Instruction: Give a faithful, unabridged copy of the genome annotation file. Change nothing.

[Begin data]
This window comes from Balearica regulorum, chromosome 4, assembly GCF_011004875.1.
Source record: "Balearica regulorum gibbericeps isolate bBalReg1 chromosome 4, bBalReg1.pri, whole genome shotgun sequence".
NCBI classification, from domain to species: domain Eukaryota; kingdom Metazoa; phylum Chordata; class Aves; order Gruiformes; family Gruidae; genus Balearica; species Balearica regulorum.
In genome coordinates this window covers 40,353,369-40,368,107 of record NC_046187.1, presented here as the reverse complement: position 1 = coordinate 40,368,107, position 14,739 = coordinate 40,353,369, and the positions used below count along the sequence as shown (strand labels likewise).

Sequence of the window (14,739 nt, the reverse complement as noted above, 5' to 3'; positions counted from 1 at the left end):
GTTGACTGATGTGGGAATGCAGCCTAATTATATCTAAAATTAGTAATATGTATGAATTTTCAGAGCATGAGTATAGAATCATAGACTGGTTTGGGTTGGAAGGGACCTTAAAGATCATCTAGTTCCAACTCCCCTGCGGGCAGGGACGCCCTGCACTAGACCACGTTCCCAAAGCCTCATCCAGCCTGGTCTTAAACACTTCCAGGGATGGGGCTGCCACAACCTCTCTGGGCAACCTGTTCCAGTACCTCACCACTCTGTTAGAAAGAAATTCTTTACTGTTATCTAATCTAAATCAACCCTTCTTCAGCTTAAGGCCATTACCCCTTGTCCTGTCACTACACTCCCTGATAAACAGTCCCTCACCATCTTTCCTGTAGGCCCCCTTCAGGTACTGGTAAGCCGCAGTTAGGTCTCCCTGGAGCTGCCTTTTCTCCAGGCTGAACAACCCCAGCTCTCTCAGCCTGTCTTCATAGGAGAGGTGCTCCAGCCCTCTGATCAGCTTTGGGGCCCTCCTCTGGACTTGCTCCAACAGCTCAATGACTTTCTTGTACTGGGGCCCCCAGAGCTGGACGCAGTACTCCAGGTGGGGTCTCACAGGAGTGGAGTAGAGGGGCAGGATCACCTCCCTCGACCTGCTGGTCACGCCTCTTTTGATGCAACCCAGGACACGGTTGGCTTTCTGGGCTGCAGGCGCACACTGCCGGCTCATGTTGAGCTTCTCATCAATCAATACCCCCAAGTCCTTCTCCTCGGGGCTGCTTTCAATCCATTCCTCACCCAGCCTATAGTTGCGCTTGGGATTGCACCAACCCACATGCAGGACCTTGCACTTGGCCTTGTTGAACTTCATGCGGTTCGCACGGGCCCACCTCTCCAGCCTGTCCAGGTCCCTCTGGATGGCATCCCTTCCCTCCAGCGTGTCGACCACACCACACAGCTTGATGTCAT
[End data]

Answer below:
This window comes from Balearica regulorum, chromosome 4, assembly GCF_011004875.1.
Source record: "Balearica regulorum gibbericeps isolate bBalReg1 chromosome 4, bBalReg1.pri, whole genome shotgun sequence".
NCBI classification, from domain to species: domain Eukaryota; kingdom Metazoa; phylum Chordata; class Aves; order Gruiformes; family Gruidae; genus Balearica; species Balearica regulorum.
In genome coordinates this window covers 40,353,369-40,368,107 of record NC_046187.1, presented here as the reverse complement: position 1 = coordinate 40,368,107, position 14,739 = coordinate 40,353,369, and the positions used below count along the sequence as shown (strand labels likewise).

Sequence of the window (14,739 nt, the reverse complement as noted above, 5' to 3'; positions counted from 1 at the left end):
GTTGACTGATGTGGGAATGCAGCCTAATTATATCTAAAATTAGTAATATGTATGAATTTTCAGAGCATGAGTATAGAATCATAGACTGGTTTGGGTTGGAAGGGACCTTAAAGATCATCTAGTTCCAACTCCCCTGCGGGCAGGGACGCCCTGCACTAGACCACGTTCCCAAAGCCTCATCCAGCCTGGTCTTAAACACTTCCAGGGATGGGGCTGCCACAACCTCTCTGGGCAACCTGTTCCAGTACCTCACCACTCTGTTAGAAAGAAATTCTTTACTGTTATCTAATCTAAATCAACCCTTCTTCAGCTTAAGGCCATTACCCCTTGTCCTGTCACTACACTCCCTGATAAACAGTCCCTCACCATCTTTCCTGTAGGCCCCCTTCAGGTACTGGTAAGCCGCAGTTAGGTCTCCCTGGAGCTGCCTTTTCTCCAGGCTGAACAACCCCAGCTCTCTCAGCCTGTCTTCATAGGAGAGGTGCTCCAGCCCTCTGATCAGCTTTGGGGCCCTCCTCTGGACTTGCTCCAACAGCTCAATGACTTTCTTGTACTGGGGCCCCCAGAGCTGGACGCAGTACTCCAGGTGGGGTCTCACAGGAGTGGAGTAGAGGGGCAGGATCACCTCCCTCGACCTGCTGGTCACGCCTCTTTTGATGCAACCCAGGACACGGTTGGCTTTCTGGGCTGCAGGCGCACACTGCCGGCTCATGTTGAGCTTCTCATCAATCAATACCCCCAAGTCCTTCTCCTCGGGGCTGCTTTCAATCCATTCCTCACCCAGCCTATAGTTGCGCTTGGGATTGCACCAACCCACATGCAGGACCTTGCACTTGGCCTTGTTGAACTTCATGCGGTTCGCACGGGCCCACCTCTCCAGCCTGTCCAGGTCCCTCTGGATGGCATCCCTTCCCTCCAGCGTGTCGACCACACCACACAGCTTGATGTCAT